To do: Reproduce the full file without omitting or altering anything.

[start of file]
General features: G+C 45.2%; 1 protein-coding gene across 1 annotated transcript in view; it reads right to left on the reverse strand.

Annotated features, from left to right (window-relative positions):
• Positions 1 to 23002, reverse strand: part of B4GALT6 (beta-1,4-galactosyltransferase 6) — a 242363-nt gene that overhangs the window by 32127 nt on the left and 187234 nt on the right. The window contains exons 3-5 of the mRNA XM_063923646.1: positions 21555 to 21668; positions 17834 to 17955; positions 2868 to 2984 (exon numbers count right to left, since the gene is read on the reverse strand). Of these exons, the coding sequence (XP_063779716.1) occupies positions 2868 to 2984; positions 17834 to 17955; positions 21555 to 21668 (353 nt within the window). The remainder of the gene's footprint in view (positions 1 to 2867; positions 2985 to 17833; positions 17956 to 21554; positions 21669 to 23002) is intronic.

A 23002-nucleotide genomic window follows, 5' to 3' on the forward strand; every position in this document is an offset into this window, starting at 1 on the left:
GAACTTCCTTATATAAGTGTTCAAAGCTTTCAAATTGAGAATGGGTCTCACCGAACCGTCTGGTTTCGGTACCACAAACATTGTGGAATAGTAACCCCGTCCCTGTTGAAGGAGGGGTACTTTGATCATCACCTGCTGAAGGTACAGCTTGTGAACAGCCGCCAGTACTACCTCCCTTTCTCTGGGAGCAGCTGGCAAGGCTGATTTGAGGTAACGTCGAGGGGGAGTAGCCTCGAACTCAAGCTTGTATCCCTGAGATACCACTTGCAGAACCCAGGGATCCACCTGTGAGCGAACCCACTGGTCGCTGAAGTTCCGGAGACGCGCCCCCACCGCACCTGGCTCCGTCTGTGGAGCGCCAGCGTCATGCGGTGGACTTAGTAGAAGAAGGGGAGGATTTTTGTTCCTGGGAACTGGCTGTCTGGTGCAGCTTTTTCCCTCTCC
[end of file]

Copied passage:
General features: G+C 45.2%; 1 protein-coding gene across 1 annotated transcript in view; it reads right to left on the reverse strand.

Annotated features, from left to right (window-relative positions):
• Positions 1 to 23002, reverse strand: part of B4GALT6 (beta-1,4-galactosyltransferase 6) — a 242363-nt gene that overhangs the window by 32127 nt on the left and 187234 nt on the right. The window contains exons 3-5 of the mRNA XM_063923646.1: positions 21555 to 21668; positions 17834 to 17955; positions 2868 to 2984 (exon numbers count right to left, since the gene is read on the reverse strand). Of these exons, the coding sequence (XP_063779716.1) occupies positions 2868 to 2984; positions 17834 to 17955; positions 21555 to 21668 (353 nt within the window). The remainder of the gene's footprint in view (positions 1 to 2867; positions 2985 to 17833; positions 17956 to 21554; positions 21669 to 23002) is intronic.

A 23002-nucleotide genomic window follows, 5' to 3' on the forward strand; every position in this document is an offset into this window, starting at 1 on the left:
GAACTTCCTTATATAAGTGTTCAAAGCTTTCAAATTGAGAATGGGTCTCACCGAACCGTCTGGTTTCGGTACCACAAACATTGTGGAATAGTAACCCCGTCCCTGTTGAAGGAGGGGTACTTTGATCATCACCTGCTGAAGGTACAGCTTGTGAACAGCCGCCAGTACTACCTCCCTTTCTCTGGGAGCAGCTGGCAAGGCTGATTTGAGGTAACGTCGAGGGGGAGTAGCCTCGAACTCAAGCTTGTATCCCTGAGATACCACTTGCAGAACCCAGGGATCCACCTGTGAGCGAACCCACTGGTCGCTGAAGTTCCGGAGACGCGCCCCCACCGCACCTGGCTCCGTCTGTGGAGCGCCAGCGTCATGCGGTGGACTTAGTAGAAGAAGGGGAGGATTTTTGTTCCTGGGAACTGGCTGTCTGGTGCAGCTTTTTCCCTCTCC